Did we need a Saved! for the Facebook and Twitter generation? If Easy A gets remembered for anything apart from Emma Stone’s excellent performance, as well as the supporting turns by Stanley Tucci and Patricia Clarkson, it will be for the social networking metaphor the film presents in the alacrity with which the lies and gossips central to the film’s narrative spread across the breadth of an entire public high school. That’s not to speak poorly of the film; it’s solid, well made and well acted with a cheeky sense of humor and a refreshing sense of self-awareness, but it’s at a disadvantage given that Saved! covered similar thematic ground six years ago and, frankly, did so with greater aplomb. They’re different enough for the similarities not to matter much, though– and besides, nobody really remembers Saved! all that much anyways (regrettably).
Easy A is the story of high school student Olive Penderghast (Stone), who through a series of little white lies finds herself living the life of a modern-day Hester Prynne and made into a social pariah for the crime of sharing numerous trysts with as many of her fellow students. The rub of course is that Olive is a virgin, and the alleged sexual encounters are fictitious narratives that the social outcasts of her school pay her– in gift cards– to fabricate and loudly relay to the rest of their classmates and earn them a respite from loserdom. Maybe one could call Olive’s methods misguided at best, but at least her heart’s in the right place. Good intentions only carry a person so far, of course, and the entire school comes to view her as a hussy while the Christian fellowship on campus, led by Marianne (Amanda Bynes), takes it upon themselves to “save” her in their self-righteous manner, and Olive’s life generally begins to spiral out of her control.
Nobody involved with Easy A, most of all director Will Gluck, cares about reinventing the wheel with this film. It’s a straightforward and uncomplicated plot without a trace of that pesky grey-area morality standing in the way of a neat-as-you-please plot resolution in which our protagonist is relieved of all of her sins and everything is restored to order. What the players involved are concerned with is making the journey to that tidy finale as enjoyable as possible. Easy A may not be a particularly challenging or robust movie outside of that central social networking metaphor, but it’s a fun distraction that probably plays even better for the teenage set than it does for a jaded late-twentysomething; the film’s clearly aimed at that particular demographic, after all, with a heroine who dances to the beat of her own drum and doesn’t fall prey to the whims of adults in charge or crumble under the weight of peer pressure, and with authority figures who constitute an idealized cool that most parents and teachers don’t typically live up to.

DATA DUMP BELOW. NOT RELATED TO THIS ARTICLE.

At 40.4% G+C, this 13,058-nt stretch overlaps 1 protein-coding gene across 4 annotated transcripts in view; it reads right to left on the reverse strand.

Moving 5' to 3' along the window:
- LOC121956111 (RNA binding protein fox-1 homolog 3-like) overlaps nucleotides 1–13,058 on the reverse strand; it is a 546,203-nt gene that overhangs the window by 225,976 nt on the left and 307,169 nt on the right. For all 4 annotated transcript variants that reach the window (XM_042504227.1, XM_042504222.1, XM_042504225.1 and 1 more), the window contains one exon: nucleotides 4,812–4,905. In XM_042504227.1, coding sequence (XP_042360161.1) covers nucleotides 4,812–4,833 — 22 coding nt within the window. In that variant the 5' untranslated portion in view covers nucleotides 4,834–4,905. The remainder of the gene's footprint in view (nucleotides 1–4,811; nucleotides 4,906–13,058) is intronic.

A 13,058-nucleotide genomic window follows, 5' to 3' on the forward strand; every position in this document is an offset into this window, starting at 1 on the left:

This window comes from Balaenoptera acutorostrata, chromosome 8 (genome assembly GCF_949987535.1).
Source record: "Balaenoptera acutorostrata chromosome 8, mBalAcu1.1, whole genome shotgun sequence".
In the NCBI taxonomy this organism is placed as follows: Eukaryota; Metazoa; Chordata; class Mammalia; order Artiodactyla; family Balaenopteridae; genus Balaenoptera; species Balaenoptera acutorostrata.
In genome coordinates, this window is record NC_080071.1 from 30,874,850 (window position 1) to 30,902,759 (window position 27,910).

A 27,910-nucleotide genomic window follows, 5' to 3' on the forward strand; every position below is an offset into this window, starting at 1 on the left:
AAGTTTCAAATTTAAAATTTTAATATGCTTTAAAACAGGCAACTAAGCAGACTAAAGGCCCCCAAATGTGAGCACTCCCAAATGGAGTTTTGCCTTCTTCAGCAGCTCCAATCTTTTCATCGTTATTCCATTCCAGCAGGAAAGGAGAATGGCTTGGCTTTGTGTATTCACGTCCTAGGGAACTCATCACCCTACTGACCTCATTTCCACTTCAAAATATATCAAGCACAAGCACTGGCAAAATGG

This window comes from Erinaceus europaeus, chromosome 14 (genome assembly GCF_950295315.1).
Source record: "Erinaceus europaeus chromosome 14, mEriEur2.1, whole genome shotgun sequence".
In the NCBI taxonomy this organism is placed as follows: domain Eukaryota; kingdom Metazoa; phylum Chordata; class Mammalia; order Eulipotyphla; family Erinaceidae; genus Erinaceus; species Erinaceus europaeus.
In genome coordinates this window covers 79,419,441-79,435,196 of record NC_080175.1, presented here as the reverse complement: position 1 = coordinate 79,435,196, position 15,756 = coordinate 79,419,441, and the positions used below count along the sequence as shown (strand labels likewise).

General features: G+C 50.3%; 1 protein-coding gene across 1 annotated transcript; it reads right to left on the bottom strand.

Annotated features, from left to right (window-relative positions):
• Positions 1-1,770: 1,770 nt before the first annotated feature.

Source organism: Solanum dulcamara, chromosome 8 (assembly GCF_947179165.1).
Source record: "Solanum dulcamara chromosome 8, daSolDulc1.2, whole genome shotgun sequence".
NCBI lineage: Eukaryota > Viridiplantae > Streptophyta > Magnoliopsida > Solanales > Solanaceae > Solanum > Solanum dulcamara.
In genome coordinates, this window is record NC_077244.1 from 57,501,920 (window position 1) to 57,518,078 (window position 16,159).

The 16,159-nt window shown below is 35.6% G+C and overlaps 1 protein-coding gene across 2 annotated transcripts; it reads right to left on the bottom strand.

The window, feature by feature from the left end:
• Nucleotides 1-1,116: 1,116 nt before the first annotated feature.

And, of course, it’s funny, clumsy in the ways of inducing big belly guffaws but quick enough to draw out loud chuckles and genuine laughter. Blame Stone for most of the snickering; she’s a known quantity at this point, wry and sarcastic, but she’s rarely had as much of the punchline burden placed on her as in Easy A. She’s more than up to the task, of course, but she has to work to keep ahead of Stanley Tucci and Patricia Clarkson, who play pretty the overused alt-teenage dramedy trope of the quirky alt-parent, deftly and with sharp timing. They’re on the screen for mere moments in the film’s total run time, but they’re a joy to watch whenever they’re on screen. As a note, don’t expect the typical vulgarity present in many of today’s comedies from Gluck’s film; it plays things clean, eschewing shock gags and employing a minimum of bad language. I don’t think that speaks anything to the film’s quality or its legitimacy as a solid comedy, but know what you’re buying before you purchase your ticket.
Beyond performance and humor– and the movie is funny, and Stone is a delight to watch– Easy A isn’t saying much, even with the entire Scarlet Letter bit that informs part of the title and the rising action of the plot. I don’t see the need for the literary allusion whatsoever; take away Olive’s eventual decision to sew a red fabric “A” on all of her outfits, and the movie stays essentially the same. That’s because Olive learns from her experiences instead of from the book, and as much as the novel influences her it frankly doesn’t figure into the movie after Olive embraces the image she’s fostered for herself. I don’t know how Gluck managed to make The Scarlet Letter feel completely extraneous in a movie that tries to be a modern-day retelling of the iconic story, but boy did he ever– if he’d kept any mention of the book out of his film entirely, or allowed it to play a greater role in Olive’s eventual repentance, I think the entire picture would have worked better. As is, the connection is tenuous at best.
That doesn’t stop Easy A from being a good time, but I think it could have been really something special if Gluck cared more about connecting the thematic elements of his film together in any satisfactory way. Clearly he’s not too concerned with that particular task, and that’s his prerogative and also, again, not an indicator of whether the film is worth seeing. Easy A‘s a lot of fun, and you’ll probably enjoy yourself, but even with Stone as the central figure, it’s not going to get you to come back for a second look.